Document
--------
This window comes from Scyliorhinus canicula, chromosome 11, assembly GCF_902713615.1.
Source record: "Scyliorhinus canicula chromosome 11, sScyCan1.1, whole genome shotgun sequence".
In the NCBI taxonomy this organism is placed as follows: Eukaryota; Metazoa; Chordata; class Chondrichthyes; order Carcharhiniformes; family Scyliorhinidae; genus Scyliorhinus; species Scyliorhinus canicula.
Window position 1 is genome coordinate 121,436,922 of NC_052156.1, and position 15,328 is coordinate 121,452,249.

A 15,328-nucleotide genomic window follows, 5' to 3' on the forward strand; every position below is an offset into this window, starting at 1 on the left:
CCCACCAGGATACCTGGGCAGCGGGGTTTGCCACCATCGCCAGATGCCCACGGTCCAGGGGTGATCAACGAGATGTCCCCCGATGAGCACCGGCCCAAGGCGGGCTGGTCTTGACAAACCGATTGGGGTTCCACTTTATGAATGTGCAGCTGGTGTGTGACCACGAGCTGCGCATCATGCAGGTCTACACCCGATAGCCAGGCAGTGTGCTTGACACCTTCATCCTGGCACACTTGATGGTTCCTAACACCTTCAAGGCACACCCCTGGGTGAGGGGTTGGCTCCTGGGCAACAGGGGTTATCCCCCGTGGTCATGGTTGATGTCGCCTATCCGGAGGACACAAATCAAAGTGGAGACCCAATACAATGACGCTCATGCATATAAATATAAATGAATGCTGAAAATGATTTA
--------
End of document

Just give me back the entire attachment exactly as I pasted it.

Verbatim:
This window comes from Scyliorhinus canicula, chromosome 11, assembly GCF_902713615.1.
Source record: "Scyliorhinus canicula chromosome 11, sScyCan1.1, whole genome shotgun sequence".
In the NCBI taxonomy this organism is placed as follows: Eukaryota; Metazoa; Chordata; class Chondrichthyes; order Carcharhiniformes; family Scyliorhinidae; genus Scyliorhinus; species Scyliorhinus canicula.
Window position 1 is genome coordinate 121,436,922 of NC_052156.1, and position 15,328 is coordinate 121,452,249.

A 15,328-nucleotide genomic window follows, 5' to 3' on the forward strand; every position below is an offset into this window, starting at 1 on the left:
CCCACCAGGATACCTGGGCAGCGGGGTTTGCCACCATCGCCAGATGCCCACGGTCCAGGGGTGATCAACGAGATGTCCCCCGATGAGCACCGGCCCAAGGCGGGCTGGTCTTGACAAACCGATTGGGGTTCCACTTTATGAATGTGCAGCTGGTGTGTGACCACGAGCTGCGCATCATGCAGGTCTACACCCGATAGCCAGGCAGTGTGCTTGACACCTTCATCCTGGCACACTTGATGGTTCCTAACACCTTCAAGGCACACCCCTGGGTGAGGGGTTGGCTCCTGGGCAACAGGGGTTATCCCCCGTGGTCATGGTTGATGTCGCCTATCCGGAGGACACAAATCAAAGTGGAGACCCAATACAATGACGCTCATGCATATAAATATAAATGAATGCTGAAAATGATTTA